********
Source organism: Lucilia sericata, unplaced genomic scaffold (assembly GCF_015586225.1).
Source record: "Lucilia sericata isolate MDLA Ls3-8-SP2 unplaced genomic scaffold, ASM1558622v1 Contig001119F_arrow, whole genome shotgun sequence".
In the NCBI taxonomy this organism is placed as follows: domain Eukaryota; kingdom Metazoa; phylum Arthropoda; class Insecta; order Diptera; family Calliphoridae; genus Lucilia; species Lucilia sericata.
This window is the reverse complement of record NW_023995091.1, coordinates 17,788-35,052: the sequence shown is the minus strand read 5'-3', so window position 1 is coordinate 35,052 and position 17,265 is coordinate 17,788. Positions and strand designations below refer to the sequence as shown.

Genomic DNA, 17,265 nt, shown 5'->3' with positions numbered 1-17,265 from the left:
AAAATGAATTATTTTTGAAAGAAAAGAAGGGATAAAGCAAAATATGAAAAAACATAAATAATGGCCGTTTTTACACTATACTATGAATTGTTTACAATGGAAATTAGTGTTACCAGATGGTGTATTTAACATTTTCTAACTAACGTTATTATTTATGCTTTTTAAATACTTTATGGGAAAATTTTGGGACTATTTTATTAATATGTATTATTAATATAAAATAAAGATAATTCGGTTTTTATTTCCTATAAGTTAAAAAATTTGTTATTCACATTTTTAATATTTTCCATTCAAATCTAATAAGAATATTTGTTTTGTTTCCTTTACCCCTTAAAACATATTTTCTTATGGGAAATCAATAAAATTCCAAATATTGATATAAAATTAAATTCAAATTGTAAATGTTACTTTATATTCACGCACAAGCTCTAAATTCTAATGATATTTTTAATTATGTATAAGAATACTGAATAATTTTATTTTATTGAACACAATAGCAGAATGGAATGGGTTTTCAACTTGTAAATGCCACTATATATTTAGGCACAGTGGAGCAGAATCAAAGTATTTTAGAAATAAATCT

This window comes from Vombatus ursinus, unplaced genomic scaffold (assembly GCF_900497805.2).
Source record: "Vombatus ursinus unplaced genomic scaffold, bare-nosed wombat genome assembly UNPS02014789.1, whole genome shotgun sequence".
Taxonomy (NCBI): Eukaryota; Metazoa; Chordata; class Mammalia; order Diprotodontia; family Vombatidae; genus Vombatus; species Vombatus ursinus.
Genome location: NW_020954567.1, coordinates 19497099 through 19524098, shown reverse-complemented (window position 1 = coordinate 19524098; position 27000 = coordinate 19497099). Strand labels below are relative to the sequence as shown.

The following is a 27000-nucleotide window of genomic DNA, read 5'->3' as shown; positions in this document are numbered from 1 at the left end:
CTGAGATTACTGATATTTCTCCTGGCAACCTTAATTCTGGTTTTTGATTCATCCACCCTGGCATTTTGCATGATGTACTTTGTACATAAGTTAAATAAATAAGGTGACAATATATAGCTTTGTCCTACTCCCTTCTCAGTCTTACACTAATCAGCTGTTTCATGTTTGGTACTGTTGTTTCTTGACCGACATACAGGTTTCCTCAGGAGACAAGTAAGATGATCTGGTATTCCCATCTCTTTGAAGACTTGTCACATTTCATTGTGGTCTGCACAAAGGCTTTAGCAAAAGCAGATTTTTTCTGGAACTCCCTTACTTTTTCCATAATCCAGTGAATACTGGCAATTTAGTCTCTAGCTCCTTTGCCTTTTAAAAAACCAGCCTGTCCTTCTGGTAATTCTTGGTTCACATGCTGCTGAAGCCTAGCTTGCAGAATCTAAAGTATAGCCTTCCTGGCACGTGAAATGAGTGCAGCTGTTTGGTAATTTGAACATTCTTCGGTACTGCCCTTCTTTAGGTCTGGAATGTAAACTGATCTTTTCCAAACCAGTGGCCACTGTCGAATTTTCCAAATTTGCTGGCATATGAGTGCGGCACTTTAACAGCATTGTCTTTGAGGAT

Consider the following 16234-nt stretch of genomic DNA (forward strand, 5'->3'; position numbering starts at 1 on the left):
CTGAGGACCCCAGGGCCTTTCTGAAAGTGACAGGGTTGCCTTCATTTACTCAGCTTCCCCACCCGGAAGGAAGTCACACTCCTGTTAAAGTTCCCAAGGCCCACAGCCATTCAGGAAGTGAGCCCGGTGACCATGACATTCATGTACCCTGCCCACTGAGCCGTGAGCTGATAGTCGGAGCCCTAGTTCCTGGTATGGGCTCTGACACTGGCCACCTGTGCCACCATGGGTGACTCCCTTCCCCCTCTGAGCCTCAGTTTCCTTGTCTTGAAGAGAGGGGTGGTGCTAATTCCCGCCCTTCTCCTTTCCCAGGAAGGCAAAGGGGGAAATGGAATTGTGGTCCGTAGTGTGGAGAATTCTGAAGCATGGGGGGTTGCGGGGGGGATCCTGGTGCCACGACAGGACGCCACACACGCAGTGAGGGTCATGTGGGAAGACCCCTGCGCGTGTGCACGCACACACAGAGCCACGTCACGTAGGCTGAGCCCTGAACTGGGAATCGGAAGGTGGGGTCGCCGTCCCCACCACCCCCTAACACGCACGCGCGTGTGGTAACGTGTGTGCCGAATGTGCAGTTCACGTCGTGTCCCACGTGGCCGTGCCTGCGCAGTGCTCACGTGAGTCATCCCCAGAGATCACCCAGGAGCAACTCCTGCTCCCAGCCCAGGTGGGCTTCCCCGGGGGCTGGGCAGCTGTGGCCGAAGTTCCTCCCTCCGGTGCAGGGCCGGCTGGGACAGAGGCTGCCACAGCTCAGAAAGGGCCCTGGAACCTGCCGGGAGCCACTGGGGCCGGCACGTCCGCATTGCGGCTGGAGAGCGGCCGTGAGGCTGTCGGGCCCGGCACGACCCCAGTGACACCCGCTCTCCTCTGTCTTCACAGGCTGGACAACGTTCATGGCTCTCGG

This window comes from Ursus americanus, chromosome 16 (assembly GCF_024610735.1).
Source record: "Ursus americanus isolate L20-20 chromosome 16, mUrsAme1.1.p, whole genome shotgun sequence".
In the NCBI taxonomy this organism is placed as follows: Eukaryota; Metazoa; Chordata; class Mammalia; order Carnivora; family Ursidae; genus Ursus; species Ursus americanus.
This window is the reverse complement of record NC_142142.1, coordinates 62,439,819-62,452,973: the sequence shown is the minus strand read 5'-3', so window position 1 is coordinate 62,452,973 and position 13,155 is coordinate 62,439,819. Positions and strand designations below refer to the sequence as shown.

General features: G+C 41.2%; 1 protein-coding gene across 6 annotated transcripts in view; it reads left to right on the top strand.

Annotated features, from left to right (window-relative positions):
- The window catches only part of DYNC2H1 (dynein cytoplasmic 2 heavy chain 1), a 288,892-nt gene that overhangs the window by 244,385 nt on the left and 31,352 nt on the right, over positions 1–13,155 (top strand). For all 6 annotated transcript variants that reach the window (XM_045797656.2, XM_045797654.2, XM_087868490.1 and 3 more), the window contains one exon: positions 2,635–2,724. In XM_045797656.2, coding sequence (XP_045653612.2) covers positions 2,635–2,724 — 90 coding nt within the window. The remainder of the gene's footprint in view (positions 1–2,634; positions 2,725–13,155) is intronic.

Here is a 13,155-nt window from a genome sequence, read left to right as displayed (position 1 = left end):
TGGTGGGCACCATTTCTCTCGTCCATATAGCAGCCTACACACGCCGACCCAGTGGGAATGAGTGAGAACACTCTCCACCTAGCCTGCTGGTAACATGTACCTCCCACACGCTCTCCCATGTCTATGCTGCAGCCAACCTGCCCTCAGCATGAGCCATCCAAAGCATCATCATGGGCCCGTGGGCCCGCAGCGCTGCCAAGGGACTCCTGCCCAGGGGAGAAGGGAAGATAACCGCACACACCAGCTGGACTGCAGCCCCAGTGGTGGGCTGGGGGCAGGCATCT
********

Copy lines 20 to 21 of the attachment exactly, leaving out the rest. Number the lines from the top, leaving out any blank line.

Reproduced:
Annotated features, from left to right (window-relative positions):
- The window catches only part of DYNC2H1 (dynein cytoplasmic 2 heavy chain 1), a 288,892-nt gene that overhangs the window by 244,385 nt on the left and 31,352 nt on the right, over positions 1–13,155 (top strand). For all 6 annotated transcript variants that reach the window (XM_045797656.2, XM_045797654.2, XM_087868490.1 and 3 more), the window contains one exon: positions 2,635–2,724. In XM_045797656.2, coding sequence (XP_045653612.2) covers positions 2,635–2,724 — 90 coding nt within the window. The remainder of the gene's footprint in view (positions 1–2,634; positions 2,725–13,155) is intronic.